Yesterday, Google announced that future versions of its Chrome browser would not support what has become an industry standard – the H.264 video codec – in providing video on the Web. The move leaves Internet Explorer 9 and Safari as the only browsers supporting the technology, which Google says is not “completely open”.

While this might sound like a lot of high tech politics (and it very well may be), some suggest that it comes down to the bottom line. In the end, the move may affect the average Web user, leaving them with poor performance and no universal standards for playing video on the Web.

Manypeople were quick to point out yesterday that Google’s ideological distinction between WebM and H.264 as open and closed seemed to be contradicted by its continued acceptance (and embedding) of Adobe Flash in Chrome.

“Back to the Dark Ages”

Justin Day, co-founder and CTO of online video network blip.tv, says that the move goes backwards, instead of forwards.

“I think from our standpoint this looks like a regression. We’re all for open formats, but they should be chosen based on their merits, not merely their license,” said Day. “This move means that Chrome users will suffer from a worse user experience because they will need to rely on Flash fallback.”

Michael Critz, freelance interactive and motion graphic designer, agreed that the move was a regression for the average user.

“Before H.264 arrived digital video was a disaster. MOV, WMV, Real Video, AVI… it was a nightmare meeting the expectations of different users,” said Critz. “With H.264 there was a brief period I was finally able to communicate with users, clients and producers clearly. I could say, ‘I’ll get you an MP4 file.’ Everyone knew with confidence that they could watch our video. Now Google wants to send us back to the dark ages.”

WebM vs. H.264

According to Day there is no competition between WebM and H.264 on the content producer end of the equation. H.264 wins.

“The fact is that the open source encoders we use make higher quality video at a lower cost using H.264. Unless WebM can outperform H.264, it doesn’t make sense for us to support it,” said Day.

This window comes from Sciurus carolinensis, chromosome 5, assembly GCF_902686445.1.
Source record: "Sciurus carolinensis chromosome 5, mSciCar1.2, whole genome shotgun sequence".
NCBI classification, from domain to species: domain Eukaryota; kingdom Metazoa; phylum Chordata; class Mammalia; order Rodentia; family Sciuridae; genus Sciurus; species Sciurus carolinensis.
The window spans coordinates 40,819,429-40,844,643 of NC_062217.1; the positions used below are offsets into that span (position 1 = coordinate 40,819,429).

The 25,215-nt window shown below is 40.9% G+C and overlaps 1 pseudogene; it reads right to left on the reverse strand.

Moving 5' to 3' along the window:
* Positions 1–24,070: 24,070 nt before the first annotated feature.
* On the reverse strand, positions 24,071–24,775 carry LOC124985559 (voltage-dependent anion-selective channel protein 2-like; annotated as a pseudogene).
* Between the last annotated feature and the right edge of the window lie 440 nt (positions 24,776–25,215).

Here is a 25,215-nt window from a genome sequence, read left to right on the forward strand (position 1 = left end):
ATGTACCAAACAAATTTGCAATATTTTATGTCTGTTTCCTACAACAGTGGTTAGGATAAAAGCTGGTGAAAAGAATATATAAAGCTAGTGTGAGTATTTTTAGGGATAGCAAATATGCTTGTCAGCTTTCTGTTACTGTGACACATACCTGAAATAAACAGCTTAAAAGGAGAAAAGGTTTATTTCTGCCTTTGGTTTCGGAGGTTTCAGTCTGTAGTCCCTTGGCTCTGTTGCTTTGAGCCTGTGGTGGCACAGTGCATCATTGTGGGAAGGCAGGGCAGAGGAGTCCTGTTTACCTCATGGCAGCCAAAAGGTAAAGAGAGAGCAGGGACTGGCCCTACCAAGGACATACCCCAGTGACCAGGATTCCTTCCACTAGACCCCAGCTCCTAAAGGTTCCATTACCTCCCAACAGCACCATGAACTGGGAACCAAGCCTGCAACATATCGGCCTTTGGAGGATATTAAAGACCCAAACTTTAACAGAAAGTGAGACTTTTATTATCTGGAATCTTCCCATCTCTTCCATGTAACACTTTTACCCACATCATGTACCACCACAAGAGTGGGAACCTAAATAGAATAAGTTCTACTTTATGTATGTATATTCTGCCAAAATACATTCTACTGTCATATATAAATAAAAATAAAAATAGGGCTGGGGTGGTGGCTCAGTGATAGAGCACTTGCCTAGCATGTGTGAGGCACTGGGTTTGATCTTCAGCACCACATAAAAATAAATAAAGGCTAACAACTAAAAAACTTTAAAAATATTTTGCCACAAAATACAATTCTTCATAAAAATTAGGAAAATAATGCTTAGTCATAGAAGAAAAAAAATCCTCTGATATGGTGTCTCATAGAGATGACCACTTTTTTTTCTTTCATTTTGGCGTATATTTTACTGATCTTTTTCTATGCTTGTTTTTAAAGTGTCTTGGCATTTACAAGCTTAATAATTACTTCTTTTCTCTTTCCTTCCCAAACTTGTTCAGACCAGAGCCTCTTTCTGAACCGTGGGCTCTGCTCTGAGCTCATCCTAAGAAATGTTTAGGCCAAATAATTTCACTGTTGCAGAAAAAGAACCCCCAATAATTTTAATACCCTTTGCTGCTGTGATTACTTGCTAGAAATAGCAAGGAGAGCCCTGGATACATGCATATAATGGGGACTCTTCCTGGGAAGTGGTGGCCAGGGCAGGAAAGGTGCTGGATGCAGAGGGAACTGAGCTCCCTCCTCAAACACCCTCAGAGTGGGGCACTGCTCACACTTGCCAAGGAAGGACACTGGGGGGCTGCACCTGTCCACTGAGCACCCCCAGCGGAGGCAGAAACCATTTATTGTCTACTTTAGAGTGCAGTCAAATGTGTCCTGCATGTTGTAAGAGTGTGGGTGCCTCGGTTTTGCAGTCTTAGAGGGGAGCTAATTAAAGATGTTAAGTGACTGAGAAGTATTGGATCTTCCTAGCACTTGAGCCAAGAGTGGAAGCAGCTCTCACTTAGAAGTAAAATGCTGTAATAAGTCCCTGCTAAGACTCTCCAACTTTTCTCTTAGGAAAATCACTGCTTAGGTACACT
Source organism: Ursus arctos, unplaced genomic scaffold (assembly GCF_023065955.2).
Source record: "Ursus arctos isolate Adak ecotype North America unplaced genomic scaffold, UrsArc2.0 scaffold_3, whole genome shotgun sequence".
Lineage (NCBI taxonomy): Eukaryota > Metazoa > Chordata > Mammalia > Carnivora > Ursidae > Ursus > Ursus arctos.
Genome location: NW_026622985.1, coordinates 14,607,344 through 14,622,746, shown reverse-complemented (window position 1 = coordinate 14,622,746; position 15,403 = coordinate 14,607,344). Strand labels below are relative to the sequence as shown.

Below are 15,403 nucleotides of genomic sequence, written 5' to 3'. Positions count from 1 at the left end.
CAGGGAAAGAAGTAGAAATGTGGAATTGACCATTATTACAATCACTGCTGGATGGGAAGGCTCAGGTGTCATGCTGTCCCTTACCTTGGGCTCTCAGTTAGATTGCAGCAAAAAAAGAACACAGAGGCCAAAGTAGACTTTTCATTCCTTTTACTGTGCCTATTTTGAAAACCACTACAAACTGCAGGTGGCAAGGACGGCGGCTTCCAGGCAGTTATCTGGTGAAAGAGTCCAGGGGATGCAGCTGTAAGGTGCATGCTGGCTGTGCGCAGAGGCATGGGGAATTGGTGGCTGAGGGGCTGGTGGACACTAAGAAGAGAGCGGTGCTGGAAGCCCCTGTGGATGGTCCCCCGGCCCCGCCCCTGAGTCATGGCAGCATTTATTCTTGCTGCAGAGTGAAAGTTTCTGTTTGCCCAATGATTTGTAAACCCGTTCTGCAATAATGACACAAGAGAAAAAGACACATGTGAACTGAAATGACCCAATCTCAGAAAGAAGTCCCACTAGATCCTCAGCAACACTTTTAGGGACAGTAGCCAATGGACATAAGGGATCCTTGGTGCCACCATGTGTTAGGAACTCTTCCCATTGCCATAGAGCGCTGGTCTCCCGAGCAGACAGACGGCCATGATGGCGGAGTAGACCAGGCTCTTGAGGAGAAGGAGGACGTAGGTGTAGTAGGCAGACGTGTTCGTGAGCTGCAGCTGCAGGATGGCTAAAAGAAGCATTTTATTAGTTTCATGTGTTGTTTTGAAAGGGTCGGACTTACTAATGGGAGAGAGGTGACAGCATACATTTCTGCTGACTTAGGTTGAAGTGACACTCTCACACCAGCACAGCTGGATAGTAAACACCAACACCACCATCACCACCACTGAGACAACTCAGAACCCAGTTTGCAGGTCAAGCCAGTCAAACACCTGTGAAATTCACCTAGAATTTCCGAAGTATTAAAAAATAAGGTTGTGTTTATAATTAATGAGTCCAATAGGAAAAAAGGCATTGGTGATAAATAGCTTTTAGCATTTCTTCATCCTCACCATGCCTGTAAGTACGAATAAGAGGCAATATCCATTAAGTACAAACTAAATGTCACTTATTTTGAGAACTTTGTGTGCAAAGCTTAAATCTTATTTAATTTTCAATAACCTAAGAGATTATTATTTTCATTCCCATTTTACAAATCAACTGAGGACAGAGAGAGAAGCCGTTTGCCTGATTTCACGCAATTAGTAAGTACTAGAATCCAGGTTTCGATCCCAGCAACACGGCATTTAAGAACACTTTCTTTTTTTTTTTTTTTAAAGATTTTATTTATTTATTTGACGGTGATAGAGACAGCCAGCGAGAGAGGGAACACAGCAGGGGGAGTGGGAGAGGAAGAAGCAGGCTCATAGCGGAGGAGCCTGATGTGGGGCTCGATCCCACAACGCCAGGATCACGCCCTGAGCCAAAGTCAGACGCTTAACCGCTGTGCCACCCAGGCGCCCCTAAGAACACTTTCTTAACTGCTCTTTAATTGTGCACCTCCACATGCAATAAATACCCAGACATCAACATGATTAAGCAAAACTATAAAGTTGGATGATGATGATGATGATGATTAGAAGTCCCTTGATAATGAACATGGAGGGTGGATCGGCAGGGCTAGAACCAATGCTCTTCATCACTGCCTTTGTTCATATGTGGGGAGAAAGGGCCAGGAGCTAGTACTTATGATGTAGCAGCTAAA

Critz boiled it down in a similar way.

“There isn’t a desktop WebM conversion tool that worth a pile of beans to what’s available now for H.264,” he explained. “I’m often traveling for video shoots. If I’m on a shoot in Miami and working all day then I get back to my hotel room I know I can depend on my Turbo.264 encoder to give me hardware accelerated H.264 encoding that I can use online, in Flash, on my producers’ iPad, and on my clients’ iPhones and Blackberry phones.”

A Standoff Leaves Users in the Middle

Day said that blip.tv will continue to use H.264 and users whose browsers do not support it will fall back on Flash. Those with H.264 compatible browsers “may notice that their playback experience is improved and that their system is not as sluggish while playing Web video.”

In situations like this, it can be all about the money, and CNET’s Jason Perlow says that’s the bottom line for Google. At the same time, Day says that’s the bottom line for them, too. Letting Flash take up the slack is much easier, and cheaper, than encoding video with both WebM and H.264. If Google really is looking to push developers to supporting its WebM codec instead, said Day, extending the move to Android and Google TV “would force our hand.”

But what is the solution to all of this? Universal support, says Day.

“In an ideal world, none of this would be browser specific at all,” he said. “The video tag should support any codecs the user has installed on their system.”

In the end, what we have is a stalemate, with users potentially losing out. Developers, content providers and creators may continue to use what they call a superior product in H.264, while Google, Mozilla and others refuse to support it, meaning that users end up falling back on Flash and getting a more “sluggish” performance than they otherwise might with hardware-accelerated H.264.